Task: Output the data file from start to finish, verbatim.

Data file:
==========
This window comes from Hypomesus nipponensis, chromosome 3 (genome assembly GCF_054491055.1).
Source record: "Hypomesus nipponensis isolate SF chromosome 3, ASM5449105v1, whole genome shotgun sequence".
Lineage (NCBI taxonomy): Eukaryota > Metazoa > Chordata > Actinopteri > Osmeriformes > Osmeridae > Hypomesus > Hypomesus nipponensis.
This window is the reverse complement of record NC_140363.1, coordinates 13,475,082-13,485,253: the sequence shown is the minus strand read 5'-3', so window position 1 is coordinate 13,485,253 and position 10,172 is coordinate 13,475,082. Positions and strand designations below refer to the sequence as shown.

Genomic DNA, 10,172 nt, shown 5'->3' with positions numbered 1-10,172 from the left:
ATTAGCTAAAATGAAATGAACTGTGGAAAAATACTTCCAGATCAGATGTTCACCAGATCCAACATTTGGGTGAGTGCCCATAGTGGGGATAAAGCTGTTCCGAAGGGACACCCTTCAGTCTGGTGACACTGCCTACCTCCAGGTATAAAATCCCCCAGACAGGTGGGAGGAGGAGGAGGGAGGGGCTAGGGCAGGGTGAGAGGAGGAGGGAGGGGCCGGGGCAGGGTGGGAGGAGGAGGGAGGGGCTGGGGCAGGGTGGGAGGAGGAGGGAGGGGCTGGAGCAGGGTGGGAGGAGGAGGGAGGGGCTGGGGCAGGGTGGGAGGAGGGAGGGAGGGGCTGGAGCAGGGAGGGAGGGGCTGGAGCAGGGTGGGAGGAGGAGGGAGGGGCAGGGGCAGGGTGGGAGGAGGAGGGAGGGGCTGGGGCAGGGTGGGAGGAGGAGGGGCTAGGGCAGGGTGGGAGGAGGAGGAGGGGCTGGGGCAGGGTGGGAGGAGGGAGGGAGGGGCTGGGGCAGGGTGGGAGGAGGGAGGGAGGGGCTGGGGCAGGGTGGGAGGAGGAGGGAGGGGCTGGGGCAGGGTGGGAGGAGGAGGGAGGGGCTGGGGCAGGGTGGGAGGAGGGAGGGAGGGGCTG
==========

This window comes from Hypomesus nipponensis, chromosome 3 (genome assembly GCF_054491055.1).
Source record: "Hypomesus nipponensis isolate SF chromosome 3, ASM5449105v1, whole genome shotgun sequence".
Lineage (NCBI taxonomy): Eukaryota > Metazoa > Chordata > Actinopteri > Osmeriformes > Osmeridae > Hypomesus > Hypomesus nipponensis.
This window is the reverse complement of record NC_140363.1, coordinates 13,475,082-13,485,253: the sequence shown is the minus strand read 5'-3', so window position 1 is coordinate 13,485,253 and position 10,172 is coordinate 13,475,082. Positions and strand designations below refer to the sequence as shown.

Genomic DNA, 10,172 nt, shown 5'->3' with positions numbered 1-10,172 from the left:
ATTAGCTAAAATGAAATGAACTGTGGAAAAATACTTCCAGATCAGATGTTCACCAGATCCAACATTTGGGTGAGTGCCCATAGTGGGGATAAAGCTGTTCCGAAGGGACACCCTTCAGTCTGGTGACACTGCCTACCTCCAGGTATAAAATCCCCCAGACAGGTGGGAGGAGGAGGAGGGAGGGGCTAGGGCAGGGTGAGAGGAGGAGGGAGGGGCCGGGGCAGGGTGGGAGGAGGAGGGAGGGGCTGGGGCAGGGTGGGAGGAGGAGGGAGGGGCTGGAGCAGGGTGGGAGGAGGAGGGAGGGGCTGGGGCAGGGTGGGAGGAGGGAGGGAGGGGCTGGAGCAGGGAGGGAGGGGCTGGAGCAGGGTGGGAGGAGGAGGGAGGGGCAGGGGCAGGGTGGGAGGAGGAGGGAGGGGCTGGGGCAGGGTGGGAGGAGGAGGGGCTAGGGCAGGGTGGGAGGAGGAGGAGGGGCTGGGGCAGGGTGGGAGGAGGGAGGGAGGGGCTGGGGCAGGGTGGGAGGAGGGAGGGAGGGGCTGGGGCAGGGTGGGAGGAGGAGGGAGGGGCTGGGGCAGGGTGGGAGGAGGAGGGAGGGGCTGGGGCAGGGTGGGAGGAGGGAGGGAGGGGCTG